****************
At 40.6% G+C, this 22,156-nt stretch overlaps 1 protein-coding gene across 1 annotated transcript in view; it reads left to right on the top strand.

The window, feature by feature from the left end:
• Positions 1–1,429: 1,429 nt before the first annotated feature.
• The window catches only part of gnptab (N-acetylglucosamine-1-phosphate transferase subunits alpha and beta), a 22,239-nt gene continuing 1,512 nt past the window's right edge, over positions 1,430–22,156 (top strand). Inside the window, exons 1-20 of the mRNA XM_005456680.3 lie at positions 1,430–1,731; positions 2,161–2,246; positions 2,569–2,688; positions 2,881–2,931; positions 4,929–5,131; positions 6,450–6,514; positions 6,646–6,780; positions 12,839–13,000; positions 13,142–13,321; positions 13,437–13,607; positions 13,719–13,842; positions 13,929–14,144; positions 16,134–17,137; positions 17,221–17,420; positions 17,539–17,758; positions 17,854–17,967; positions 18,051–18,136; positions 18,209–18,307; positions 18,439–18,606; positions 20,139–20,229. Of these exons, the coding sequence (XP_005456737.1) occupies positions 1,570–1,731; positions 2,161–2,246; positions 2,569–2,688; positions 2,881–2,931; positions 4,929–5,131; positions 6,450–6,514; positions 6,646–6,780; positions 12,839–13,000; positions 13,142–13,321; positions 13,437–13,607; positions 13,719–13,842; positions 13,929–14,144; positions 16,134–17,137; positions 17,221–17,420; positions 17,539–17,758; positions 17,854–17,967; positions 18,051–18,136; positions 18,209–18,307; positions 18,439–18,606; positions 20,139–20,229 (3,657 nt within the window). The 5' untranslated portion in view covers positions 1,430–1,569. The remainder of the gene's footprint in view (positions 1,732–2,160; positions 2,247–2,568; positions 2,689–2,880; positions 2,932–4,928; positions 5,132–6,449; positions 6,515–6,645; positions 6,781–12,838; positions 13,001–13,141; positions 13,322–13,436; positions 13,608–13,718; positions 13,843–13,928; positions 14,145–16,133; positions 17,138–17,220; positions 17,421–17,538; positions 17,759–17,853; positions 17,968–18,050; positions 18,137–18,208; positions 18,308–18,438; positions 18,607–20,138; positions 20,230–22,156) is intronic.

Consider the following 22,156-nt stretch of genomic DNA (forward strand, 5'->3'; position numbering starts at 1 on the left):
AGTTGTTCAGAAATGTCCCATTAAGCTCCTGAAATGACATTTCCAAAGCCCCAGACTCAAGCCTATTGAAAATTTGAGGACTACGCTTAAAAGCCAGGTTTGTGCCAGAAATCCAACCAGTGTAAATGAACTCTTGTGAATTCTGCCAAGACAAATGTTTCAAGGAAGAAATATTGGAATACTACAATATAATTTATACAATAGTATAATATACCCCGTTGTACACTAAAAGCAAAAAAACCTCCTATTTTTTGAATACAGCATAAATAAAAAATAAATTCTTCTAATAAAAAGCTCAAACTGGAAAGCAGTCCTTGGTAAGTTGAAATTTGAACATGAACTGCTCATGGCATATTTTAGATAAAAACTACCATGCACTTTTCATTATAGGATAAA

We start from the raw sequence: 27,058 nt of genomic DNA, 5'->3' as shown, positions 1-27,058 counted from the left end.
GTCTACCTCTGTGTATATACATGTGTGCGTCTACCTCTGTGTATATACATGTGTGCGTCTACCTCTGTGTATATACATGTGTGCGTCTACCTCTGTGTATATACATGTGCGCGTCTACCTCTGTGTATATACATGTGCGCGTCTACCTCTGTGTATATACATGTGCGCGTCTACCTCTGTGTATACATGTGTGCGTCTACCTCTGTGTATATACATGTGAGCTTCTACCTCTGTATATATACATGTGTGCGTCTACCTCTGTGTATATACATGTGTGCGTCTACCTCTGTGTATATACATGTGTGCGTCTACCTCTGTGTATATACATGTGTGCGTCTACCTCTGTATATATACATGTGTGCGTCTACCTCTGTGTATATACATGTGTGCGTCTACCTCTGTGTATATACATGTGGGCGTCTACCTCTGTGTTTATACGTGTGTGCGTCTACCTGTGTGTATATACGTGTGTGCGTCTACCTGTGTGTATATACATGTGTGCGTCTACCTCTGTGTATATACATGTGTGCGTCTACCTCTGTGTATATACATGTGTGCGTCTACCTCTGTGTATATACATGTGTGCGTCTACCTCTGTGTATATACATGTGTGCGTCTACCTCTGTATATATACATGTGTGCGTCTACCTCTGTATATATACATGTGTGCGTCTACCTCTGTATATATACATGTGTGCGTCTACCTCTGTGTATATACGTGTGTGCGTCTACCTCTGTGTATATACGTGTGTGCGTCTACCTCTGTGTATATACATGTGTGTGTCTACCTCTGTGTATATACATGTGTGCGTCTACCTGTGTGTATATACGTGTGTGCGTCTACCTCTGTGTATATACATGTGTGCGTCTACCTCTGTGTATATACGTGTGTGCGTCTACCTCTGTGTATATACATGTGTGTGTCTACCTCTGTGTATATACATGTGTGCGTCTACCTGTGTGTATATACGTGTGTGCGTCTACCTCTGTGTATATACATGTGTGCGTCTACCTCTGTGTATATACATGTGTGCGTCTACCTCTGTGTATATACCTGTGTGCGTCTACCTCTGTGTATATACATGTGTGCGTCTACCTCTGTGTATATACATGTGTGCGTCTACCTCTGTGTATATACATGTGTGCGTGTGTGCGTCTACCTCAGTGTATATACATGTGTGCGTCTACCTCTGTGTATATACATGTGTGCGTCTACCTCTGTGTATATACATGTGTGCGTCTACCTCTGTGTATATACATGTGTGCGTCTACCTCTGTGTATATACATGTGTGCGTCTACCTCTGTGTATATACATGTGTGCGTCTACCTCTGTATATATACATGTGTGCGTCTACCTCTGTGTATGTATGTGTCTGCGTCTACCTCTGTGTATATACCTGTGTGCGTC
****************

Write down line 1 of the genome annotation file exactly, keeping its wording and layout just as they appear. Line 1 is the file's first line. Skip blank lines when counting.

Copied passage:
At 40.6% G+C, this 22,156-nt stretch overlaps 1 protein-coding gene across 1 annotated transcript in view; it reads left to right on the top strand.